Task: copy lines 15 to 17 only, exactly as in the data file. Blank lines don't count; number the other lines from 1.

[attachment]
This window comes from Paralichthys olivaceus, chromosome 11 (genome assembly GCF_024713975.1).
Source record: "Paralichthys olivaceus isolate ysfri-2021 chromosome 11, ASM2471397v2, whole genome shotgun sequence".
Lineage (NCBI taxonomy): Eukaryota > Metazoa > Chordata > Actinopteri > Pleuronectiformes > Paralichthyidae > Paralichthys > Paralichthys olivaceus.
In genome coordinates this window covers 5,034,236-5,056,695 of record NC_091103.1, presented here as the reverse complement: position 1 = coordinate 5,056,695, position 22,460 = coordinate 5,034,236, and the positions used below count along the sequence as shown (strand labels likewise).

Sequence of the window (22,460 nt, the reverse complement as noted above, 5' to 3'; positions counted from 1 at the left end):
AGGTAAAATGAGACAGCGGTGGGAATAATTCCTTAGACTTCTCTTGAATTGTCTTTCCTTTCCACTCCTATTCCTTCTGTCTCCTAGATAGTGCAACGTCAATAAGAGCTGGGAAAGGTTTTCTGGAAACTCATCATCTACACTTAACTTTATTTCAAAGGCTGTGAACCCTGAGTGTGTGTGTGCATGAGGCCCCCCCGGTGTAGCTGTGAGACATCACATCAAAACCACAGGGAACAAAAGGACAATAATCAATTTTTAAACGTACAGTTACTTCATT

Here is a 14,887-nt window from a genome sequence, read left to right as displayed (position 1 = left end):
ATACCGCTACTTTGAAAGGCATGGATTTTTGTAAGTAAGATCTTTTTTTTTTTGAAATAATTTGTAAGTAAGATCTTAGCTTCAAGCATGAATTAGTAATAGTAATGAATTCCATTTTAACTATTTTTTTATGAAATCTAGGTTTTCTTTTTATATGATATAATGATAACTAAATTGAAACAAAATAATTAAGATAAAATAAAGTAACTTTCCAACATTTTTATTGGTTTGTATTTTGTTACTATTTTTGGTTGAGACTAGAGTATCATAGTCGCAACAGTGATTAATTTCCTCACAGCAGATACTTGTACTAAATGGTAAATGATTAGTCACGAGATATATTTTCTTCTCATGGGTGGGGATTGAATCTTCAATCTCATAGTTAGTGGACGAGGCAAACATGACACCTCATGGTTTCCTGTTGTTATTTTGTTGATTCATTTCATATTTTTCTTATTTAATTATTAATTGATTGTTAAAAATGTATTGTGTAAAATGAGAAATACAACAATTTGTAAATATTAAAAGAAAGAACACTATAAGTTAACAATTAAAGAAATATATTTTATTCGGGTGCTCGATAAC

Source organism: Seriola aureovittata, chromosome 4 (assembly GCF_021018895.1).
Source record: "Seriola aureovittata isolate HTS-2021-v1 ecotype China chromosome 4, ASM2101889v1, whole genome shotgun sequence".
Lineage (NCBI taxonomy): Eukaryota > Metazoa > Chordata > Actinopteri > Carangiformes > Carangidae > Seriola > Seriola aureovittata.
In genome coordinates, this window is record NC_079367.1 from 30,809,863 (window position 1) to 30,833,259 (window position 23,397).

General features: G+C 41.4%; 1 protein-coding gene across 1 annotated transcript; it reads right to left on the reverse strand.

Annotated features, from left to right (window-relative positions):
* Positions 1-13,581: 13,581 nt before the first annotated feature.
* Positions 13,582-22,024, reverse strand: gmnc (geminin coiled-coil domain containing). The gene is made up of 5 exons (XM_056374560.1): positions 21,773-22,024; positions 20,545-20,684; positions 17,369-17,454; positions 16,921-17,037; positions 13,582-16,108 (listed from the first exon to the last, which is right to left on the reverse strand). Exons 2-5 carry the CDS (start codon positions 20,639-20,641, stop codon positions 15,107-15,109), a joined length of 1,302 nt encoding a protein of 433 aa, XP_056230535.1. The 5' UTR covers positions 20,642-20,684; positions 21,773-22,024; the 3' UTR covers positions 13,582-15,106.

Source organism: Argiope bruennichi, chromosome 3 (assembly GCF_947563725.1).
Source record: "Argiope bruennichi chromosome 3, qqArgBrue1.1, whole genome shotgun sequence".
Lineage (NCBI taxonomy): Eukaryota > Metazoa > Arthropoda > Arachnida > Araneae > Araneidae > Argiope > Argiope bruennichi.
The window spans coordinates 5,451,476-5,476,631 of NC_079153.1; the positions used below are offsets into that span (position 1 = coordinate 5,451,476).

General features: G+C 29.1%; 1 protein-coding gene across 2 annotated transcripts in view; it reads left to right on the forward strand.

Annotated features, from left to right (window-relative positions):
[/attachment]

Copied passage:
* Positions 1-13,581: 13,581 nt before the first annotated feature.
* Positions 13,582-22,024, reverse strand: gmnc (geminin coiled-coil domain containing). The gene is made up of 5 exons (XM_056374560.1): positions 21,773-22,024; positions 20,545-20,684; positions 17,369-17,454; positions 16,921-17,037; positions 13,582-16,108 (listed from the first exon to the last, which is right to left on the reverse strand). Exons 2-5 carry the CDS (start codon positions 20,639-20,641, stop codon positions 15,107-15,109), a joined length of 1,302 nt encoding a protein of 433 aa, XP_056230535.1. The 5' UTR covers positions 20,642-20,684; positions 21,773-22,024; the 3' UTR covers positions 13,582-15,106.

Source organism: Argiope bruennichi, chromosome 3 (assembly GCF_947563725.1).